Facebook today begins rolling out a new mobile payments flow that brings the number of steps down from seven to two, the company said in a blog post.
The new carrier billing option, announced in February, is now live for the U.S. and the U.K., but will be available worldwide soon. Mobile app developers will be able to charge their players’ monthly phone bills in only two steps and without requiring users to type anything. Having a fluid payments flow could encourage developers to focus more attention on HTML5 applications than they have in the past.
Mobile web developers who already integrate Facebook payments don’t need to make any changes to their apps. Those who want to use Credits on their mobile website can use Facebook’s Payments API. Developers can see an example of the payments flow in Gamzee’s Skyscraper City.
Sprint, AT&T, T-Mobile, Vodaphone, Orange, O2 and Three will support mobile payments for users in the U.S. and the U.K. A list of participating carriers by country is available here. Though it’s hard to be sure exactly what percentage of its revenue share Facebook is giving up to facilitate the new payment option, the company could be losing a substantial portion of its 30 percent cut. Earlier this year Ray Anderson, the chief executive of carrier billing company and Facebook service partner Bango, revealed carriers often provide large company like Facebook with much more favorable carrier billing terms than smaller players receive. However, even with some carriers now remitting 90 percent of carrier billing revenue, by the time Facebook pays the carrier and any third-party payment processers, it could be losing up to half its share. We suspect the company is willing to make the sacrifice to bolster HTML5 applications and work around the barriers Apple and Google have set up to prevent Facebook from monetizing native apps that integrate its platform.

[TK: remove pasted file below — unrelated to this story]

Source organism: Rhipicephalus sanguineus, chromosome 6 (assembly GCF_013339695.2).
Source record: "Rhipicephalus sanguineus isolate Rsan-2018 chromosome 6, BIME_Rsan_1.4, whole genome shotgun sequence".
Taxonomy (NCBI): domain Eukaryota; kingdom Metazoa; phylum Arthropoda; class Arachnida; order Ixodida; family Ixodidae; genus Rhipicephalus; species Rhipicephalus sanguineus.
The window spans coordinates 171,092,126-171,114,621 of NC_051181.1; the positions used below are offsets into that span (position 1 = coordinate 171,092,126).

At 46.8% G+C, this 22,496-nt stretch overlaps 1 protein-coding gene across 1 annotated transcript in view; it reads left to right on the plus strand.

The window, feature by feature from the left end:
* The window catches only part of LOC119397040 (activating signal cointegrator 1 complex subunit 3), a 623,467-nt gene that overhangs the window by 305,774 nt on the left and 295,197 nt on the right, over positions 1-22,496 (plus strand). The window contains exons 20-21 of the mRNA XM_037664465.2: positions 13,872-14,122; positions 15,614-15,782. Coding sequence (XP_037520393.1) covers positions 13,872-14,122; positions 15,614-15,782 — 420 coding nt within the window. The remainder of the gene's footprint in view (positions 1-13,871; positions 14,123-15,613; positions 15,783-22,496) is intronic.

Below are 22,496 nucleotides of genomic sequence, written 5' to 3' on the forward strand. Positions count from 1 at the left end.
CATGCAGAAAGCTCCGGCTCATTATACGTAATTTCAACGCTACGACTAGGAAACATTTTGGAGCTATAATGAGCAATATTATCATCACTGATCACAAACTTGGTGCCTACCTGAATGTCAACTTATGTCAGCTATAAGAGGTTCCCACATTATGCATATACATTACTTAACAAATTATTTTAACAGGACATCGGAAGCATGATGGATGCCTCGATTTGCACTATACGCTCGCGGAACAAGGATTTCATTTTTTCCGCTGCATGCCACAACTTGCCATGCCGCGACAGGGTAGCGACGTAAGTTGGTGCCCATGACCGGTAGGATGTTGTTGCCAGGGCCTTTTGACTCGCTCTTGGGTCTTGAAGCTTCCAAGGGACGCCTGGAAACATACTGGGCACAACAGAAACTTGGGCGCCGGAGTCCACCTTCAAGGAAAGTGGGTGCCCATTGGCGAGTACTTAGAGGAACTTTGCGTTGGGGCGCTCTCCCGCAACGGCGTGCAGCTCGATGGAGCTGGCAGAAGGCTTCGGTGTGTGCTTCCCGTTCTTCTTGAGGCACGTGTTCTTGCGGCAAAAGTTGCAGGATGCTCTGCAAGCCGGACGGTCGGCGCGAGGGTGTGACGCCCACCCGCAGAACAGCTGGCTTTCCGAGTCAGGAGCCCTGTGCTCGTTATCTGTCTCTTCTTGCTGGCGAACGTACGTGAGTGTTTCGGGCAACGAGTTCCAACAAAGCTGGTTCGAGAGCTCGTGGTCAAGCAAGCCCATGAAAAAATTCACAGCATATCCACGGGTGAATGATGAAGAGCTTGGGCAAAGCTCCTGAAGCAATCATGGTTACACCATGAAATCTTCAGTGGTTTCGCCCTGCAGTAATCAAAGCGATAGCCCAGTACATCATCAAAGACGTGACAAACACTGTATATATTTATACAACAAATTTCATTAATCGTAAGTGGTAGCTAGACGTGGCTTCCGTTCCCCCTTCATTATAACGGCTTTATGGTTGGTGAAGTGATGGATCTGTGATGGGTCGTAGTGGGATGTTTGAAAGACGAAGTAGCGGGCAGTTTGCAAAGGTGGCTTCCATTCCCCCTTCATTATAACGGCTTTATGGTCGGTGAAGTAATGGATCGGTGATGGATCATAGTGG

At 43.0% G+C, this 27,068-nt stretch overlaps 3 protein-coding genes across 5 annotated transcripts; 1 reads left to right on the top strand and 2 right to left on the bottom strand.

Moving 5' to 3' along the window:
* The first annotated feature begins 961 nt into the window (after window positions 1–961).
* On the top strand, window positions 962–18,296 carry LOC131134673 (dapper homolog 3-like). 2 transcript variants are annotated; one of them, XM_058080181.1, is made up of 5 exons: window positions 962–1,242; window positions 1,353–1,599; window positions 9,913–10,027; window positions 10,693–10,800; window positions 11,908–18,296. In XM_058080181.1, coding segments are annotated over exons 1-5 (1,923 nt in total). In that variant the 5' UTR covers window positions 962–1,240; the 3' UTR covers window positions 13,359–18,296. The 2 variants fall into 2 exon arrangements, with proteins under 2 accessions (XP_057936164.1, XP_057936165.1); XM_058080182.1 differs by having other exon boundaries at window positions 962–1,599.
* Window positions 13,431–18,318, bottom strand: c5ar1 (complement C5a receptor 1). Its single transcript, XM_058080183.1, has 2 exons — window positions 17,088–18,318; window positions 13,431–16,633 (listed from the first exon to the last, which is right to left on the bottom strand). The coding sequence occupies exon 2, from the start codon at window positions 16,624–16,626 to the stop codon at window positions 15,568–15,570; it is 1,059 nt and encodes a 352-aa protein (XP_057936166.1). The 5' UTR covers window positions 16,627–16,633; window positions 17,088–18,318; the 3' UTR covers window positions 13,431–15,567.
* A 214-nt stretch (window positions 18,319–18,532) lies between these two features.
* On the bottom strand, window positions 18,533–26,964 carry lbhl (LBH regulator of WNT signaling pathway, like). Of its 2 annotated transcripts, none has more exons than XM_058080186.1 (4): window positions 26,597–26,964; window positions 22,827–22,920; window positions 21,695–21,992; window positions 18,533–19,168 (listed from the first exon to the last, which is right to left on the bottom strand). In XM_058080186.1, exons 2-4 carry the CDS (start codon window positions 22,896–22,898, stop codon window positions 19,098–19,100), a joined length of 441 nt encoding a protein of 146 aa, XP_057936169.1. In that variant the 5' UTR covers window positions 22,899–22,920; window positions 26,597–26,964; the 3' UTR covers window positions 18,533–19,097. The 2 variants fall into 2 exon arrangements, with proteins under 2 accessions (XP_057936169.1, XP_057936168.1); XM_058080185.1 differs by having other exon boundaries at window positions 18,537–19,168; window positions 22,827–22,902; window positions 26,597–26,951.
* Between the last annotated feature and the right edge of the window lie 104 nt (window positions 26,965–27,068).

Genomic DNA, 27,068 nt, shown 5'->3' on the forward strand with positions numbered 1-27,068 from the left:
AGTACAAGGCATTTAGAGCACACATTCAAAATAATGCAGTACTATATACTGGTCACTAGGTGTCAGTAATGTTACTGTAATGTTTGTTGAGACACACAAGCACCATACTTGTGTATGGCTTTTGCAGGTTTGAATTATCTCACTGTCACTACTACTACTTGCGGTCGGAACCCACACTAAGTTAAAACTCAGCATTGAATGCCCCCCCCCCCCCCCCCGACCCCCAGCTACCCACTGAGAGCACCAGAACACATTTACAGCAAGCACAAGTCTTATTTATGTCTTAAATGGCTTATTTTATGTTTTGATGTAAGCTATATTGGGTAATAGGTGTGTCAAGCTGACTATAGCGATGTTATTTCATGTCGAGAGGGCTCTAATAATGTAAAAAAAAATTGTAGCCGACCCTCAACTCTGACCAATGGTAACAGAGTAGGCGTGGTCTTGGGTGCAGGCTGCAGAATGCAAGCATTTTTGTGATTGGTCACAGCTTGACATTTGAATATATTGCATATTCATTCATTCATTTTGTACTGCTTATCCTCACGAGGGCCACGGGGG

The social network is also beginning to monetize its own mobile app with advertising. On Tuesday the company announced that advertisers can now choose to run mobile-only ads, which introduces new opportunities for app developers to acquire users with Sponsored Stories.